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How to Run NodeJS through Docker

In this article, I show you how to run NodeJS through Docker.

Step 1. Install Docker

Step 2. Pull a node image

Open up a command / terminal window and run the following:

docker pull node:buster-slim

Step 3. Run your tests

If you have a NodeJS project with some tests, here is how you can run them through Docker:

  • Change the directory to the root of your NodeJS project folder
  • Run your tests with this command:
docker run -v "$PWD":/usr/src/app -w /usr/src/app node:buster-slim sh -c 'npm install && npm test'

Step 4. Understand the docker run command

In this step I’ll break down what the docker run command in the previous step actually does:

  • -v "$PWD":/usr/src/app

The docker run command sets up a shared volume using the -v flag.

  • $PWD means use present working directory – in other words the folder you are currently in

  • It then maps that folder to the folder within the docker container (/usr/src/app)

  • When node and npm are run inside the container, they will expect the root of the project to be in that folder

  • -w /usr/src/app

The -w flag sets the working directory inside the container.

  • node:buster-slim

The version of the node docker image that we’d like to use. In this case the version is buster-slim.

Buster is a version of Linux. Slim usually means the base image has been slimmed down to just the essentials. Which should cause it to load faster.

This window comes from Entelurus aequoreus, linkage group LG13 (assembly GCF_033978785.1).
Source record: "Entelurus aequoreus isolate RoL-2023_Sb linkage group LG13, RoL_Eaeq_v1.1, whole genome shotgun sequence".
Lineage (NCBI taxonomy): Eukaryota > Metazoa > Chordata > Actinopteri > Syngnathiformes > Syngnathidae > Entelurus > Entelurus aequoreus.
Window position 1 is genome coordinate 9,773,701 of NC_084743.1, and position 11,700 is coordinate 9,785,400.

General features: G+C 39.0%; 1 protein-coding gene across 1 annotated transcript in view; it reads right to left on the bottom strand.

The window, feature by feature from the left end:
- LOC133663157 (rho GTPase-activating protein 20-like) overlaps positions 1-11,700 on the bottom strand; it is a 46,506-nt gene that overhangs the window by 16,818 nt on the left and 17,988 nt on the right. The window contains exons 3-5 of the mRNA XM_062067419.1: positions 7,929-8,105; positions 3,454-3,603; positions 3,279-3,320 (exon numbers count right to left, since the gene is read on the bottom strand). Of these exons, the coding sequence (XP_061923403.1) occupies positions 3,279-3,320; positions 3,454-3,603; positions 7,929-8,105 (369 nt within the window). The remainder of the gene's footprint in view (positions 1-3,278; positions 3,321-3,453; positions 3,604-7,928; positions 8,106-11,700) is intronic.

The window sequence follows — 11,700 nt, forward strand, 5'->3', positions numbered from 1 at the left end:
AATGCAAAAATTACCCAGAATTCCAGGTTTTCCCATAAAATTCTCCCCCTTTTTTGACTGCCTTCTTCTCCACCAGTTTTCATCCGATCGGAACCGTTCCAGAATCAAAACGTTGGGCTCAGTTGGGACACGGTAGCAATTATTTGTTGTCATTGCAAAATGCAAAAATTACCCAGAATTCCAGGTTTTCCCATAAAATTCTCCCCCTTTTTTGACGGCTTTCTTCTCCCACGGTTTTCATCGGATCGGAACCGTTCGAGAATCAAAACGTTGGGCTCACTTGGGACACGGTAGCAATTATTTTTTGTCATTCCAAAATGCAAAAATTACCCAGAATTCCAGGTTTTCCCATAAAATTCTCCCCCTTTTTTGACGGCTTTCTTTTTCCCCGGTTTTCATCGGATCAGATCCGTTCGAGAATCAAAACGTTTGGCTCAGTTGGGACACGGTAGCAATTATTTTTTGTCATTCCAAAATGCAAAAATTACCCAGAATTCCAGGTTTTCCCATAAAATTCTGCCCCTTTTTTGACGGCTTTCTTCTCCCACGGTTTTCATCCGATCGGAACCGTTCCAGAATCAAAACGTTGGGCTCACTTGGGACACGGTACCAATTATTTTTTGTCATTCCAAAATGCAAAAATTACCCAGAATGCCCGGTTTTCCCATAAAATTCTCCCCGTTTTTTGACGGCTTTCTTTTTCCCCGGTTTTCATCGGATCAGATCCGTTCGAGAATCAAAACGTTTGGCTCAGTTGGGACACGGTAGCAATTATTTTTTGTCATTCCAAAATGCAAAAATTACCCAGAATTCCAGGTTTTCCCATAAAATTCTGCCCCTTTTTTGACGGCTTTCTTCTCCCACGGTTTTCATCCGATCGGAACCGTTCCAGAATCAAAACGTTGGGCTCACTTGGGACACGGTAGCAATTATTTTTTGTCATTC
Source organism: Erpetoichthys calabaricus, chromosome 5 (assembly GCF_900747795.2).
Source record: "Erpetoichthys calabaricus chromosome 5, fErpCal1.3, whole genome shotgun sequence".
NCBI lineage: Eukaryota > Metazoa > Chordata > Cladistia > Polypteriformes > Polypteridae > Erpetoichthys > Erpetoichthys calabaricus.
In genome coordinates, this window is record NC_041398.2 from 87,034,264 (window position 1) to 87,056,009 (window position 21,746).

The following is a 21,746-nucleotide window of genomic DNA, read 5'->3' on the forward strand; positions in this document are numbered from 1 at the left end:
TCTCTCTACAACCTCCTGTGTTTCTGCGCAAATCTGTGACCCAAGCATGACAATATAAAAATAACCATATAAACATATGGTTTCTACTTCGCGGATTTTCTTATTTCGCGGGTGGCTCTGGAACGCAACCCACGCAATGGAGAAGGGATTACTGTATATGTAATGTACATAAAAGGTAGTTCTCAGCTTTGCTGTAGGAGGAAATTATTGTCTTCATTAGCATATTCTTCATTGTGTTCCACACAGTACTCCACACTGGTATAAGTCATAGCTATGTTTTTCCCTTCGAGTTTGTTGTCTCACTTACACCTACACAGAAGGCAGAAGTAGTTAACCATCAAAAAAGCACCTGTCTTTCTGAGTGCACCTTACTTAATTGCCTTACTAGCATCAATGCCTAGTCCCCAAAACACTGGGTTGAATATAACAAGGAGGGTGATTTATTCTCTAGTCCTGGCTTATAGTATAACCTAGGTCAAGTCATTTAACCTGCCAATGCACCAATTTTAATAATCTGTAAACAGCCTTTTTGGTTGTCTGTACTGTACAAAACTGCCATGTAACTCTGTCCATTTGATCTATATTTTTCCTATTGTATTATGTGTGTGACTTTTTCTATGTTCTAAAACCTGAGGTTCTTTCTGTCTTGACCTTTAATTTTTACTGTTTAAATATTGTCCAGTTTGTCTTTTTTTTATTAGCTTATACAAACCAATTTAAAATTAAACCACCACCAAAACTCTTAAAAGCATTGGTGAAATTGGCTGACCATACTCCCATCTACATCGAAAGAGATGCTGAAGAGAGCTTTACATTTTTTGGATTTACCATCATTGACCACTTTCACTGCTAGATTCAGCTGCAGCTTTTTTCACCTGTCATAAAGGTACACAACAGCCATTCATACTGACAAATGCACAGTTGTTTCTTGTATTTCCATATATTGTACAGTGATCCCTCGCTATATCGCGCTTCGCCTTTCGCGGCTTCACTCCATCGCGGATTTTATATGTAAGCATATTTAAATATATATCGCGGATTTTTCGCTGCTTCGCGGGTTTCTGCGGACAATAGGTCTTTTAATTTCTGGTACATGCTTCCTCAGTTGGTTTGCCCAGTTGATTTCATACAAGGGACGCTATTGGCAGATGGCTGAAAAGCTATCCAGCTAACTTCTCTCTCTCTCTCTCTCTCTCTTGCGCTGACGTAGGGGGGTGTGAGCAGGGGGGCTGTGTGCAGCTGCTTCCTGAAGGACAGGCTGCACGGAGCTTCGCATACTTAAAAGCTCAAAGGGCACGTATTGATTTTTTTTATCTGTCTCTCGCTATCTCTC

The image was already downloaded using the pull command. If it wasn’t you would have seen it download the first time you used the docker run command.

  • sh -c 'npm install && npm test'

This shells into the container and runs the command.

The command first runs npm install, then npm test.

Step 5. Confirm the results on your screen

After the command runs you should see the test results echoed to your screen. It should work exactly as if you were running node locally.


If you need to use a particular version of node, visit the official page for the docker image:

Replace buster-slim with whatever version from the list that you need.


In this article I showed you how to run NodeJS locally, but through a docker container.

You also learned how to:

  • Download a docker image of node using the docker pull command
  • Run a docker image with extra parameters
  • Map a folder in a docker container to a local folder
  • Set the working directory of a container through the command line
  • Pass shell commands to a docker container and see their results locally

Sometimes you run into problems trying to install and run tools like NodeJS on your local machine. Or you may need to use a version that is different from what you have installed. A quick solution is to just run NodeJS through docker.

This article only showed one example of passing arguments to a NodeJS docker container. Any command you use locally to run npm or nodejs should work as well.


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